In terms of our communication in the industry, maybe it is a good time to be clear on why financial inclusion matters, and to articulate this whenever we get the chance, to help people like my banker friend. I take the view that there are three reasons why financial inclusion matters – firstly, because I believe it can profitable, secondly, because the poor need bank accounts, and thirdly, because the poor want bank accounts, in the right context.

Why should a financial institution service the mass market? Well, it can be profitable:
Having worked in a bank for a number of years, I know very well the pressure that comes on quarterly results. For pro-poor projects to be a success they need to demonstrate a ROI and positive NPV, otherwise they are perceived as corporate responsibility projects, with far less tangible benefits to the business. The Mzansi accounts in South Africa are an interesting case study. Originally a low cost bank account for the mass market, the accounts are evolving into more sophisticated offerings that still cater for the mass market, but allow for cross-sell of more profitable products as customers need change over time.

Does someone who is poor need a bank account? Absolutely, particularly given substitutes:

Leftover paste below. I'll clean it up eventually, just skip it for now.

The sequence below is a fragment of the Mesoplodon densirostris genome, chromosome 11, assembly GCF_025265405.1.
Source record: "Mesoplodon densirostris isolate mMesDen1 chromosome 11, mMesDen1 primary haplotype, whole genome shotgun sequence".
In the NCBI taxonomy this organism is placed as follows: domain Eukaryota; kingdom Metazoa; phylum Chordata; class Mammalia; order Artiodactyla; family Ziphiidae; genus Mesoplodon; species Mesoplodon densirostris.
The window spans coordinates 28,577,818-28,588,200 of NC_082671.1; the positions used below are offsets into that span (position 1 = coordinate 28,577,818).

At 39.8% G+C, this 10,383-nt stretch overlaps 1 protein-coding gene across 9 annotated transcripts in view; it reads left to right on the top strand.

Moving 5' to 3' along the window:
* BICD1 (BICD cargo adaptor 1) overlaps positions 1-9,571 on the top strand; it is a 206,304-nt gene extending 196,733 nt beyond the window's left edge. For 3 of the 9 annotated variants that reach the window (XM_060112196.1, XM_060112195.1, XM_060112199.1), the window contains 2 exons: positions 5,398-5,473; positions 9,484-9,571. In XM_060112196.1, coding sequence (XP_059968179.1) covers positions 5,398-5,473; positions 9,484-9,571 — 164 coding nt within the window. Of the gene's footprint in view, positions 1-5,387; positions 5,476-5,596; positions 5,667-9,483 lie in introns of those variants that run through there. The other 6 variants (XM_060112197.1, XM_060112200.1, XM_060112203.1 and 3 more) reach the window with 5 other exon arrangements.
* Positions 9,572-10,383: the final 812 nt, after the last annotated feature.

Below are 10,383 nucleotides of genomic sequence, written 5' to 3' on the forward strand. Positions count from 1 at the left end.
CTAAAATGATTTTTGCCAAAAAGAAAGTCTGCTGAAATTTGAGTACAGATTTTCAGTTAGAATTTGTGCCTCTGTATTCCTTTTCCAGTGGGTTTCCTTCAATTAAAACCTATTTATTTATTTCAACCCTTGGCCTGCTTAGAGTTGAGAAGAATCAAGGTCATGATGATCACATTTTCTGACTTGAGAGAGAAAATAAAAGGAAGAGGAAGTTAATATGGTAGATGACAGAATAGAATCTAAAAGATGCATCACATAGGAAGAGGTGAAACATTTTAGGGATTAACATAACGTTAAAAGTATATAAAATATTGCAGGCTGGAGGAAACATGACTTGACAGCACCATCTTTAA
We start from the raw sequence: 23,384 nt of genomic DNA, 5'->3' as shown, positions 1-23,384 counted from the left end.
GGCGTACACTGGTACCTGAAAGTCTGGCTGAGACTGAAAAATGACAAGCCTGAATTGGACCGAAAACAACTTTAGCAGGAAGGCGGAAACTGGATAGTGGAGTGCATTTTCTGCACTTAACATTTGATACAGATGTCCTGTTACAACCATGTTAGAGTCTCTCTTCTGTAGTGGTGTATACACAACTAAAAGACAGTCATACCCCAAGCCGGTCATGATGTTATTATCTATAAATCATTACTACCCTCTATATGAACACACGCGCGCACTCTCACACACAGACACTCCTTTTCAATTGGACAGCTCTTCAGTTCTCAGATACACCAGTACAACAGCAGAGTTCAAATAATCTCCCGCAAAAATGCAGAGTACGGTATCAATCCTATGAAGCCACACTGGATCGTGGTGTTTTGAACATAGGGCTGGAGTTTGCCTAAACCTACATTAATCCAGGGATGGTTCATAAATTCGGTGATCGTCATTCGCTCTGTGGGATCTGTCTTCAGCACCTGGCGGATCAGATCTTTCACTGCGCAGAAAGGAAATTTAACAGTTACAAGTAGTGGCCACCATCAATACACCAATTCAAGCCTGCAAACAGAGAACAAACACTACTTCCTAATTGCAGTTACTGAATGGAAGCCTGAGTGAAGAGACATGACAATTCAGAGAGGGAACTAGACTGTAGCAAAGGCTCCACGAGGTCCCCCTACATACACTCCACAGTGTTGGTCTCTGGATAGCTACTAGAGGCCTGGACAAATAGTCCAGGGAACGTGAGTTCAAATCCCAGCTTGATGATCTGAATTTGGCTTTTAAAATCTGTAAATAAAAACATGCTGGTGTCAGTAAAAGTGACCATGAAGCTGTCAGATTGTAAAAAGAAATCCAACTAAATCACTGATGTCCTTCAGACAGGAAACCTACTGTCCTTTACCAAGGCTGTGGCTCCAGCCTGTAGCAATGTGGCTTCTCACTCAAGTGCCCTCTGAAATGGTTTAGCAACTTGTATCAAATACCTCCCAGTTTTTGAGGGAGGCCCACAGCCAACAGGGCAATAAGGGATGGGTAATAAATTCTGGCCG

One of the early experiences I had in financial inclusion was to attend a conference of micro-finance experts in Cambodia. The overriding message I took from that conference was that in the absence of accessible bank accounts (at that stage micro-finance institutions in Cambodia couldn’t take deposits, and WING was just a glint in a few eyes), rural Cambodians would often invest life savings into a pig or cow. The illogic of that grabbed me. What if the pig died? What if a family member fell ill and there was a need to access part, but not all of the value of the pig? Surely if someone had enough money to buy a pig, they had enough money to place in a bank account? I had a similar experience with our agents in Cambodia. In many markets in the world cash liquidity has been a problem for agents. Not in Cambodia – most of our agents had literally thousands of dollars in their small shops, stored carefully in safes and strong boxes. Amazingly, few of them had bank accounts, but they did have perceived and real security risks, many of which could have been mitigated by access to a bank account.